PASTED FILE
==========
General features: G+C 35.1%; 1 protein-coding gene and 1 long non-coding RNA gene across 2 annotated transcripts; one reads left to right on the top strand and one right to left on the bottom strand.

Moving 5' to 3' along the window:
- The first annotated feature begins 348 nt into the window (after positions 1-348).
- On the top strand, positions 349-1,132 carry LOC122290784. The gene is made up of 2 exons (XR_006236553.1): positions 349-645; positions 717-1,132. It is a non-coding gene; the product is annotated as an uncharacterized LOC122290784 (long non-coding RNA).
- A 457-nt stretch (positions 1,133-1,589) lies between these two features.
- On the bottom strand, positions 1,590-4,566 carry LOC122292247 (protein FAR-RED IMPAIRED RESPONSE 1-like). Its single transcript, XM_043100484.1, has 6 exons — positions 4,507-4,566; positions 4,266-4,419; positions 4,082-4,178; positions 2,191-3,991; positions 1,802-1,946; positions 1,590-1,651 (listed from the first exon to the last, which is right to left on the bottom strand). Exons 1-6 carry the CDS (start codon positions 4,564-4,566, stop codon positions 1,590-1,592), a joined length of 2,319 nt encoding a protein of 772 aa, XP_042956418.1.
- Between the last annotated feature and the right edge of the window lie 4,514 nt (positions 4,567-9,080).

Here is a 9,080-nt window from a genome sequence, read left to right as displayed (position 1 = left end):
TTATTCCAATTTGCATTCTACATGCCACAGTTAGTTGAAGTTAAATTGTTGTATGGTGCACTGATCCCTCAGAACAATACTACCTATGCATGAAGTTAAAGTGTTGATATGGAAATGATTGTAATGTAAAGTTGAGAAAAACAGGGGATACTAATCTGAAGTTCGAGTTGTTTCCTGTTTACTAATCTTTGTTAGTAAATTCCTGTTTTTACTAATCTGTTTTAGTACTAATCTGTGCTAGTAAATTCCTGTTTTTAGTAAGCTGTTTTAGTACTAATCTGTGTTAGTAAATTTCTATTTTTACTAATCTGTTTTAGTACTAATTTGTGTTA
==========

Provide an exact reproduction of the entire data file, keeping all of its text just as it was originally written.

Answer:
General features: G+C 35.1%; 1 protein-coding gene and 1 long non-coding RNA gene across 2 annotated transcripts; one reads left to right on the top strand and one right to left on the bottom strand.

Moving 5' to 3' along the window:
- The first annotated feature begins 348 nt into the window (after positions 1-348).
- On the top strand, positions 349-1,132 carry LOC122290784. The gene is made up of 2 exons (XR_006236553.1): positions 349-645; positions 717-1,132. It is a non-coding gene; the product is annotated as an uncharacterized LOC122290784 (long non-coding RNA).
- A 457-nt stretch (positions 1,133-1,589) lies between these two features.
- On the bottom strand, positions 1,590-4,566 carry LOC122292247 (protein FAR-RED IMPAIRED RESPONSE 1-like). Its single transcript, XM_043100484.1, has 6 exons — positions 4,507-4,566; positions 4,266-4,419; positions 4,082-4,178; positions 2,191-3,991; positions 1,802-1,946; positions 1,590-1,651 (listed from the first exon to the last, which is right to left on the bottom strand). Exons 1-6 carry the CDS (start codon positions 4,564-4,566, stop codon positions 1,590-1,592), a joined length of 2,319 nt encoding a protein of 772 aa, XP_042956418.1.
- Between the last annotated feature and the right edge of the window lie 4,514 nt (positions 4,567-9,080).

Here is a 9,080-nt window from a genome sequence, read left to right as displayed (position 1 = left end):
TTATTCCAATTTGCATTCTACATGCCACAGTTAGTTGAAGTTAAATTGTTGTATGGTGCACTGATCCCTCAGAACAATACTACCTATGCATGAAGTTAAAGTGTTGATATGGAAATGATTGTAATGTAAAGTTGAGAAAAACAGGGGATACTAATCTGAAGTTCGAGTTGTTTCCTGTTTACTAATCTTTGTTAGTAAATTCCTGTTTTTACTAATCTGTTTTAGTACTAATCTGTGCTAGTAAATTCCTGTTTTTAGTAAGCTGTTTTAGTACTAATCTGTGTTAGTAAATTTCTATTTTTACTAATCTGTTTTAGTACTAATTTGTGTTA